A testimony of admiration not only for his mother but also for his father, a failed actor turned successful playwright, TV producer and wine expert, “My Mother’s Kitchen,” with tears and joy, pays tribute to the importance of passion, perseverance and love. After getting imminent death sentences from the age of 40 on — eventually for four kinds of cancer and two major strokes —Gethers’ mom defied the odds, even going out with her hospice nurse weeks before she died last February to eat a pastrami sandwich. With mustard and pickles. Judy Gethers also developed a good appreciation of wine and mixed drinks and especially of Yquem, which Gethers writes is, “without question, the greatest dessert wine on the planet” (at a recent auction a bottle from 1811 went for $117,000).
The book is a bit overly detailed and not that revealing about the author’s own life, but it swells with engaging anecdotes augmented by easy-to-follow recipes and folksy family photos, and makes a strong case for food as the ultimate prompt to learn about others . . . and ourselves. Though he does include some complicated dinners, Gethers’ comments on preparation and ingredients are down to earth, especially as he invites readers to make substitutions and do what they can. After describing how to make country-style Italian bread crumbs, for example, he says it’s OK to buy store-bought. “If you serve them in a little bowl with a saucer, people will think they’re better than they are.”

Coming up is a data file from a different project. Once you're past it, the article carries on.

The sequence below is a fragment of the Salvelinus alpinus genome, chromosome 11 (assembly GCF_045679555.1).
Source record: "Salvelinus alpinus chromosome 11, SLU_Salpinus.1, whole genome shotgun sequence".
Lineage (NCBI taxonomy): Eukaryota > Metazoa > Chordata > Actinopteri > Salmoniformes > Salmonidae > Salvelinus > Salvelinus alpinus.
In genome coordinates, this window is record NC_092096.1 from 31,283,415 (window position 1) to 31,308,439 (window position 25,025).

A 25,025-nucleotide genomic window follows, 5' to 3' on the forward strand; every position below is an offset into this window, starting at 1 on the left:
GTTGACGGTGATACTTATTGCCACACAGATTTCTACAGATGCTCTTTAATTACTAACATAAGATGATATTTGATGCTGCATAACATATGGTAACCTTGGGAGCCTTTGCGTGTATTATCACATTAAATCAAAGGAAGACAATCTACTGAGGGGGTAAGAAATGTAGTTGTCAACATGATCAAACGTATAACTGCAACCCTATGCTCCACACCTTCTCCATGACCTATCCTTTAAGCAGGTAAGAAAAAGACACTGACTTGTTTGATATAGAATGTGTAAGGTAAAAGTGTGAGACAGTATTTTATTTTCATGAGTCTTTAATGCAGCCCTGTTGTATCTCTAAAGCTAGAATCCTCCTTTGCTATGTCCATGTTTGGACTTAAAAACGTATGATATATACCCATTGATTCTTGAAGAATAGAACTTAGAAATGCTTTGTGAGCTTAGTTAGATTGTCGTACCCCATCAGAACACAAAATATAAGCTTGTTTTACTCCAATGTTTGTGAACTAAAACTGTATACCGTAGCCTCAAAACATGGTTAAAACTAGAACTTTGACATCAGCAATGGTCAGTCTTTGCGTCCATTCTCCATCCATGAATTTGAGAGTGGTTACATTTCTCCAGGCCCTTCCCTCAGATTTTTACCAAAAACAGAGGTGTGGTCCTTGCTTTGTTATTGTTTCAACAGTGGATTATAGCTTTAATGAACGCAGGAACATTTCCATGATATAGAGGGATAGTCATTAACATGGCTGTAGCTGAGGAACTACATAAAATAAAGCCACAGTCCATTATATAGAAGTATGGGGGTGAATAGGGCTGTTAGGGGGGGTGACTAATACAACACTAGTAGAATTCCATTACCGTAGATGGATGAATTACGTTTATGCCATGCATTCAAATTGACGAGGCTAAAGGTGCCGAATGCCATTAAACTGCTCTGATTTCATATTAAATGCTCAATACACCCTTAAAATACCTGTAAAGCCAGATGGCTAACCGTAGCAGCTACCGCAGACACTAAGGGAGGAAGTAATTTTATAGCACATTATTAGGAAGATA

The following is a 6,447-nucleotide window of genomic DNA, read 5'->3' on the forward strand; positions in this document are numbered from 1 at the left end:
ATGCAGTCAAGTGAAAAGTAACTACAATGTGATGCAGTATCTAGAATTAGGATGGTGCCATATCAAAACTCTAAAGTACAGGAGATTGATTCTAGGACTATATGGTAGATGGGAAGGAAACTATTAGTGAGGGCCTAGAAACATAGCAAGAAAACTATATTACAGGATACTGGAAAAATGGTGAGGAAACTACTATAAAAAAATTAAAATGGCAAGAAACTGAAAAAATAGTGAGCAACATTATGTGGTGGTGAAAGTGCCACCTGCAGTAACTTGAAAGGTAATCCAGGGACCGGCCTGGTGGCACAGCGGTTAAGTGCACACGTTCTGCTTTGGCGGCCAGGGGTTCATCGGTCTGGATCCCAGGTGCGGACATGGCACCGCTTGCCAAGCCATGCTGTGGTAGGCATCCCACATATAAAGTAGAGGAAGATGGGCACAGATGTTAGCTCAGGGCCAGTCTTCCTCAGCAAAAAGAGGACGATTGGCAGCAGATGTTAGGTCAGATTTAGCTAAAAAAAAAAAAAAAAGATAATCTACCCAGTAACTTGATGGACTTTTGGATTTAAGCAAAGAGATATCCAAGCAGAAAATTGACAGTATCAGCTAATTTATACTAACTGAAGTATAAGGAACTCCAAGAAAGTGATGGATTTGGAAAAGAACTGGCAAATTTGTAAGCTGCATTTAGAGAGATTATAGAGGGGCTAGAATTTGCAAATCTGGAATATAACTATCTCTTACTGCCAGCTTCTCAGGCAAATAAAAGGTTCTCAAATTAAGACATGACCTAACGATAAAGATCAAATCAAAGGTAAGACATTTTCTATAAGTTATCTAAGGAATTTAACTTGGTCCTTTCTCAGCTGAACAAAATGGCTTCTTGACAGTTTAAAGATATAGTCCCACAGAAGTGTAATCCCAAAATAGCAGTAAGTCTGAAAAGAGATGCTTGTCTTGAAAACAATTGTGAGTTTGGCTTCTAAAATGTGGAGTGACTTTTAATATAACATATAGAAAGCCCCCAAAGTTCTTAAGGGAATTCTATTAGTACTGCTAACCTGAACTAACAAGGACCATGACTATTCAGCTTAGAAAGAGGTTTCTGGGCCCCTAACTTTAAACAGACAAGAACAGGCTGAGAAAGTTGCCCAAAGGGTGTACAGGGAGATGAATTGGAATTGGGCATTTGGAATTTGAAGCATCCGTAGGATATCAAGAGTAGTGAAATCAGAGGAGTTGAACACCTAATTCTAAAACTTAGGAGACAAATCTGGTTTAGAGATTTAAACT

Of course, not everyone is blessed with loving parents who loved each other as well as their children and grandchildren, and Gethers does acknowledge family tensions, some of them ugly. “Love can fade. Families can break apart. Nothing you do in the kitchen can really alter that,” he writes. But what “My Mother’s Kitchen” shows, joyously, nostalgically, is that cooking can give hope. “Hope that by combining different ingredients we can somehow create something newer and better. Something magical. It gives us hope that if we try again, maybe we’ll get it right.”
Peter Gethers will be talking about his memoir on Saturday, June 10 at 5 p.m. at Book Hampton, 41 Main Street in East Hampton. For more information, visit bookhampton.com
Though Judy Gethers’ special favorites included Wolfgang Puck’s Salmon Coulibiac, it’s too long and complicated to copy here. The recipe that follows, however, was also a “must have.”
Soulferino’s Steak with Truffle Cream Sauce,
¼ cup heavy cream
2 egg yolks, lightly beaten
1 Tbsp. freshly squeezed lemon juice
1/3 cup extra-virgin olive oil
Thinly shaved fresh truffles, to taste
Whisk together the cream and the egg yolks until thoroughly mixed. Place in a medium saucepan over low heat. Add the lemon juice and olive oil gradually, whisking as you add. Add the shaved truffles. Stir gently for about 5 minutes.
1 small tournedos of beef per person
Preheat oven to 400 degrees F.
Over high heat with a bit of olive oil, char each side of the beef. Don’t cook through, just brown each side.
Put the tournedos in the oven and cook for exactly 15 minutes (although check after 10, just to be safe). This should leave you with perfect, medium-rare tournedos for everyone.